A recent study investigated a potential association between specific amino acids and an elevated risk of dementia associated with exposure to PM2.5 air pollution. Even though the research was inconclusive, it did highlight the need for more research into the mechanisms underlying how air pollution affects the brain by pointing to the possibility that high homocysteine or low methionine levels may combine with pollution to increase dementia risk.
According to a study recently published in Neurology, the official journal of the American Academy of Neurology, amino acids related to vitamin B may be connected to the risk of dementia linked to a particular kind of air pollution known as particulate matter. Although the study does not prove a link between pollution or amino acids and dementia, it does suggest a possible interaction between both.
Fine particulate matter, or P M2.5, is a term used to describe airborne pollutants with a diameter of less than 2.5 microns. Two other amino acids, methionine and homocysteine, were also examined. Methionine, an important amino acid, is involved in typical brain functions and can be found in foods like meat, fish, dairy products, beans, and eggs.
Homocysteine is an amino acid made in the cells that can be converted to methionine through a process that needs both folate, a nutrient crucial for good cell growth and function, and vitamin B12, both vital for creating red blood cells.
According to research author Giulia Grande, MD, PhD, of the Karolinska Institutet in Stockholm, Sweden, “previous studies have found a link between air pollution and dementia risk, but we don’t have a good understanding of the mechanisms through which air pollution impacts the brain.” In this investigation, they discovered that two vitamin B-related amino acid classes were associated with the risk of dementia brought on by air pollution.
Over 2,500 senior citizens in central Stockholm, with an average age of 73, were tracked for up to 12 years for the study. 376 of them eventually developed dementia. Participants completed questionnaires on their eating and exercise routines and had interviews and blood testing.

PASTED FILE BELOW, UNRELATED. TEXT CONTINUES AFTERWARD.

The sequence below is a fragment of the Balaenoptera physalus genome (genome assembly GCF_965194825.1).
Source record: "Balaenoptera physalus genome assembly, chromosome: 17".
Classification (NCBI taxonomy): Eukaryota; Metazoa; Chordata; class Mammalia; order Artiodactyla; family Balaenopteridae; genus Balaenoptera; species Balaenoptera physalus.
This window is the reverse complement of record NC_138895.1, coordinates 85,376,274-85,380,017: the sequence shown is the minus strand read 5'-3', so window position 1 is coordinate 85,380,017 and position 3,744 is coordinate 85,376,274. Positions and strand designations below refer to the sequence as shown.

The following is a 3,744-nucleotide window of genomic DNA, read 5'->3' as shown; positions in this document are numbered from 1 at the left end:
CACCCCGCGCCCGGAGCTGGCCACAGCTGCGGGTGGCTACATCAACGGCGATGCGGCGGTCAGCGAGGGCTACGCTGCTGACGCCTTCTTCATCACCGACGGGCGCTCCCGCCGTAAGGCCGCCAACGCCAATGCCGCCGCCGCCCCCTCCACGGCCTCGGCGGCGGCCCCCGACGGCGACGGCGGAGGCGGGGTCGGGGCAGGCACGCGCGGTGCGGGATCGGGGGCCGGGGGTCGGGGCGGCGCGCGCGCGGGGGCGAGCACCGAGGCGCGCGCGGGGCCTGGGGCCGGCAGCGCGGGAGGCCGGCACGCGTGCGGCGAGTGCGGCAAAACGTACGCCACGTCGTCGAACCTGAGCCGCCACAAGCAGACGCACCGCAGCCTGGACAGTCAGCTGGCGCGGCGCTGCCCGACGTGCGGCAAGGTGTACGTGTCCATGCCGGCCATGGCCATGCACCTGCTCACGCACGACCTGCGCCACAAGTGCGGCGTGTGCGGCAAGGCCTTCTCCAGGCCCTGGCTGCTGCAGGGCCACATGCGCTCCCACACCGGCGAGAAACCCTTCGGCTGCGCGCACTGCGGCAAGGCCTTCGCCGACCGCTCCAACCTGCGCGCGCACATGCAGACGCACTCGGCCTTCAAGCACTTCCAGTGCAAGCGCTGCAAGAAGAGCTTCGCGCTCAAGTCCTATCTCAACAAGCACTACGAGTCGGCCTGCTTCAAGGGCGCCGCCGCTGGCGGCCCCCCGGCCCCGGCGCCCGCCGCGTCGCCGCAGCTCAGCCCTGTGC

The researchers then determined the annual average PM2.5 concentrations at the subjects’ residential addresses. The average exposure to PM2.5 pollution for those who got dementia was 8.4 micrograms per cubic meter (g/m3), compared to 8.3 g/m3 for those who did not. These yearly average PM2.5 concentrations are modest compared to the 13.8 g/m3 average for the rest of Europe.
Age, sex, smoking, education, and other factors that may influence a person’s risk of dementia were taken into account, and the researchers discovered that for every one g/m3 increase in PM2.5 exposures over the five years before the study’s commencement, the chance of dementia increased by 70%. The next step was to determine if the amino acids impacted how dementia was altered by exposure to air pollution.
Overall, researchers discovered that an interaction between air pollution and high homocysteine levels or low methionine levels was responsible for nearly half of the increased risk of dementia caused by PM2.5.
The findings suggested that low methionine levels and elevated homocysteine levels contributed to the dementia risk associated with air pollution. Still, they also demonstrated a significant direct effect of air pollution on dementia, indicating that air pollution affects the progression of dementia through several pathways.
This underlines the need for more investigation into the precise biological processes behind the brain damage brought on by air pollution. The study was sponsored by the Swedish Research Council, the Swedish Research Council for Health, Working Life, and Welfare, as well as other Swedish foundations.
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